The fruit of Illicium verum, Hooker.
COMMON NAMES AND SYNONYMS: Star-anise, Star-anise fruit, Chinese anise; Semen badiana, Anisi stellata fructus.
ILLUSTRATION: Bentley and Trimen, Med. Plants, 10.
Botanical Source and History.—The plant bearing star-anise is a small tree or shrub, indigenous to southwestern China, growing in the mountainous elevations of Yunnan. The shrub attains a height of from 8 to 12 feet, and has entire, lanceolate, evergreen leaves, which are pellucid-punctate. The flowers are polypetalous and of a greenish-yellow color. The fruit is described below. This plant was introduced into Japan by the followers of Buddha, and planted near their temples.
Description.—The U. S. P. describes star-anise of commerce as follows, giving also the distinctive differences between it and the poisonous fruit of Illicium anisatum, Linné: "The fruit is pedunculate and consists of 8 stellately-arranged carpels, which are boat-shaped, about 10 Mm. (2/5 inch) long, rather woody, wrinkled, straight-beaked, brown, dehiscent on the upper suture, internally reddish-brown, glossy, and containing a single, flattish, oval, glossy, brownish-yellow seed; odor anise-like; taste of the carpels sweet and aromatic, and of the seeds oily. Star-anise should not be confounded with the very similar but poisonous fruit of Illicium anisatum, Linné (Illicium religiosum, Siebold), the carpels of which are more woody, shrivelled, an have a thin, mostly curved beak, a faint, clove-like odor, and an unpleasant taste"—(U. S. P.). This last poisonous fruit is sometimes found as a dangerous admixture to true star-anise.
Chemical Composition.—The seeds contain, according to Meissner (1818), some volatile oil, resin, and a large amount of fixed oil. The fruit (without the seeds) contains volatile oil, resin, fat, tannin, pectin and mucilage. The volatile oil (oil of star-anise), amounts to about 4 to 5 per cent, and is almost identical with oil of anise (from Pimpinella Anisum, Linné). Star-anise oil (from Chinese fruit) according to Schimmel & Co.'s Semi-annual Report (October, 1893), has the specific gravity at 15° C. (59° F.), of 0.980 to 0.990, and its known constituents are anethol, phellandrene, safrol, and hydro-quinone-ethyl-ether, while only anethol (C6H4[OCH3][CH:CHCH3]) and pinene ([C10H16]) (Flückiger, Pharmacognosie, 1891) are given as the constituents of anise oil, which has the same density as star-anise oil. J. F. Eykmann (1888) detected the poisonous sikimin in the fruit, while Schlegel found a crystalline principle of a pronounced odor of musk. He also found saponin in the watery extract (Amer. Jour. Pharm., 1885, p. 426).
Action, Medical Uses, and Dosage.—Both the seeds and oil of star-anise possess the stimulant, diuretic, carminative, and slightly anodyne properties of anise. Locally applied and internally administered, they have been used for abdominal pains, particularly when associated with flatus, and in bronchitis, and locally alone in earache and rheumatic complaints. The dose of the powder is from 10 to 20 grains; of the oil, from 1 to 10 drops. Oil of star-anise is largely employed to impart a flavor to spirits, especially in France, Germany and Italy.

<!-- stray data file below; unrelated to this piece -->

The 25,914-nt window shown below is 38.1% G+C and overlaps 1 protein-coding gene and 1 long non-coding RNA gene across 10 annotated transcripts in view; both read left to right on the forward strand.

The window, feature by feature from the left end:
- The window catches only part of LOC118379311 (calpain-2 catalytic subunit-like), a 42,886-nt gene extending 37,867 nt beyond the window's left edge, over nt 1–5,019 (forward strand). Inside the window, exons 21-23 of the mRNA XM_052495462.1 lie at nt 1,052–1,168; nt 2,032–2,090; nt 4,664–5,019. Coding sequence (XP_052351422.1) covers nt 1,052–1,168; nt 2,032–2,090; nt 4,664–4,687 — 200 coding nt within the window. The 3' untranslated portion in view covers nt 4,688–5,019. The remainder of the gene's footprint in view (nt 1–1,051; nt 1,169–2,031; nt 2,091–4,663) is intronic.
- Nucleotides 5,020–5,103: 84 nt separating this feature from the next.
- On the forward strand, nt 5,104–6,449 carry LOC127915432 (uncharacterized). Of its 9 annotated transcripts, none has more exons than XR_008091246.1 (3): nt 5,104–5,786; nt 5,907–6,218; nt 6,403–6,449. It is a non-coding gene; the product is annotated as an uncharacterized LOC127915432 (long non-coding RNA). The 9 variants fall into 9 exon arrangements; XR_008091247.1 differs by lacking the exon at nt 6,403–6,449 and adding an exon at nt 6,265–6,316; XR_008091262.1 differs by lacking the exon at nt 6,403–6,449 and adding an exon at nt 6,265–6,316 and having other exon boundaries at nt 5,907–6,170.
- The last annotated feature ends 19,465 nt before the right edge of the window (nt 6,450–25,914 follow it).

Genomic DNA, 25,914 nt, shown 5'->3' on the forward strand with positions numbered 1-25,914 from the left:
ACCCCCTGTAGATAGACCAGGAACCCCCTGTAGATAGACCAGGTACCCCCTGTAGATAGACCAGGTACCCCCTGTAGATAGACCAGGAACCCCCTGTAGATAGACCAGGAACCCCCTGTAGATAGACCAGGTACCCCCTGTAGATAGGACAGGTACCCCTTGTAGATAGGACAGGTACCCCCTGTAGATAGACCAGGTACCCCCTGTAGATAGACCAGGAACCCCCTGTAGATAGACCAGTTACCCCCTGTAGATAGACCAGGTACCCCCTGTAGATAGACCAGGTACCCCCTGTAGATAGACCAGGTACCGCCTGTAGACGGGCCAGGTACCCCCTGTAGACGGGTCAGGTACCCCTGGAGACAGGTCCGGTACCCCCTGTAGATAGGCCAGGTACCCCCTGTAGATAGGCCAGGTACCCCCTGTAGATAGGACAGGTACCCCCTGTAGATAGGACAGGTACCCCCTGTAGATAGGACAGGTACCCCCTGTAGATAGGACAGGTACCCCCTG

Related Species.—Illicium anisatum, Linné (Illicium religiosum, Siebold). This fruit was until quite recently (1880) considered identical with the preceding, the shrub bearing which was also known as Illicium anisatum, Loureiro, until it was determined by Hooker (1888) to be a distinct species, to which the name Illicium verum, Hooker, was applied. Illicium religiosum is indigenous to the eastern portion of Asia, and is cultivated in Japan, where the plant is known as sikimi (shikimi). Eykmann found in the seeds a crystalline, poisonous, non-glucosidal, non-alkaloidal body, sikimin, soluble in hot water, alcohol, and chloroform. For an account of the analysis, see Amer. Jour. Pharm., 1881, p. 407. The volatile oil (oil of star-anise, from Japanese fruit), according to Schimmel & Co., contains safrol, and has a density of 0.984 to 0.994 at 15° C. (59° F.). The fruit is described above. It is highly poisonous, and attention was drawn to this fruit through cases of poisoning which occurred in the Netherlands, in 1880, as also in Japan, their native country. Fatalities in children have resulted from the ingestion of the seeds, the toxic symptoms being vomiting, convulsions resembling those of epilepsy, with frothing at the mouth, loss of consciousness, dilated pupils, and the face excessively cyanotic.
Illicium parviflorum, Michaux.—Georgia, Florida, and Carolina, in the hill districts. This species has yellow blossoms, the fruit is 8-carpelled, and has the taste of sassafras. They are poisonous. Barral (Amer. Jour. Pharm., 1890, p. 330), isolated a toxic glucosid from the seeds. The properties are thought to resemble those of shikimi (Illicium religiosum, Siebold).
Illicium floridanum, Ellis; Stink-bush, Poison-bay.—An evergreen shrub, growing from Florida along the Gulf of Mexico coast to Louisiana, and bearing purple flowers. The fruit is 13-carpelled, and has a disagreeable, anise odor resembling somewhat that of turpentine. Both fruit and leaves are poisonous. The fruit, leaves, and bark of this species are aromatic, the first being occasionally substituted for anise, the last for cascarilla. (See Henry C. C. Maisch, Amer. Jour. Pharm., 1885, pp. 228 and 278, for a histological and chemical study of this plant.)
King's American Dispensatory, 1898, was written by Harvey Wickes Felter, M.D., and John Uri Lloyd, Phr. M., Ph. D.